The following essay aims at highlighting and analyzing the main political arguments for trade intervention and the rationale behind this.
Firstly, what should be noted here is that international trade has been providing different benefits for firms as they may expand in different new markets and raise productivity by adopting different approaches. Given that nowadays marketplace is more dynamic and characterized by an interdependent economy, the volume of international trade has grown substantially in recent years, reducing the barriers to international trade. However, after experiencing the economic crisis that took its toll in 2008 many countries adopted a different approach in terms of trade barriers by introducing higher tariffs in order to protect domestic firms from foreign competition (Hill). Secondly, in order to better understand the implications of the political arguments for trade it is essential to highlight the main instruments of trade policy (See appendix 1).
Political arguments for trade intervention are mainly concerned with protecting the interests of certain groups at the expense of other groups. Most of the time domestic firms benefit from this, while customers suffer the consequences.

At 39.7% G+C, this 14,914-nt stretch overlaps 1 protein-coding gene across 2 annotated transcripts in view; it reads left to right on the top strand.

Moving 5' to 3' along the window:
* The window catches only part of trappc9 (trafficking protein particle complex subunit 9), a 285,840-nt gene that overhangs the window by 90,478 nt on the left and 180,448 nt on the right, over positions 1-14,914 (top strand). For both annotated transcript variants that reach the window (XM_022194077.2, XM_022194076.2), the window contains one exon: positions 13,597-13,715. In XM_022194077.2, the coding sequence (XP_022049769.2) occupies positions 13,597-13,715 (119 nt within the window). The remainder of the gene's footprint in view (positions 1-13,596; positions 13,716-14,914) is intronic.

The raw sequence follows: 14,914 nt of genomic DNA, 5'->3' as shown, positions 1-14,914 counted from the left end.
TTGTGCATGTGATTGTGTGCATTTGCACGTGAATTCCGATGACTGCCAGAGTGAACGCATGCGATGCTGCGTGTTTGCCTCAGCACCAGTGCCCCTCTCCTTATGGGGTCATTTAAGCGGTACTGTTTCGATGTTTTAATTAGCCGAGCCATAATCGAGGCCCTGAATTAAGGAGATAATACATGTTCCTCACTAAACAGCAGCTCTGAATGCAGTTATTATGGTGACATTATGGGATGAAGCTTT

One of the most cited arguments for intervention is that of protecting jobs and industries from unfair foreign competition (Hill). While industries like aerospace are protected given their importance for national security, job protection appears as a result of unions and industries putting political pressure given the threat of more efficient foreign firms (Hill). Many countries achieve this by increasing the tariffs on imports of foreign products. What really happens when a certain industry is protected is that the demand for home produced goods increases as the price of the import goods rises. As the consumption increases, so does the employment, but it is important to note that the new jobs in the protected industry are created at the expense of decreased employment in other industries.
Quantitative restrictions seem to be more harmful for the economic efficiency than tariffs as they raise the price of different products that consumers pay for by restricting supply (Nigel). Supposing that domestic wages are higher than those abroad and the labour productivity is considerably higher in the home country than abroad, it follows that the domestic cost of labour would be lower (Salvatore). This measure would reduce domestic unemployment by leading to the substitution of import with domestic production. Most economists suggest that tariffs do not reduce unemployment at all. As mentioned above, if governments aim at increasing employment in certain industries, tariffs are not the best option. Subsidies to production or employment seem to be more suitable in terms of creating welfare (Appleyard 2010).
When it comes to protecting certain industries, criticism around this argument arises manly because the support...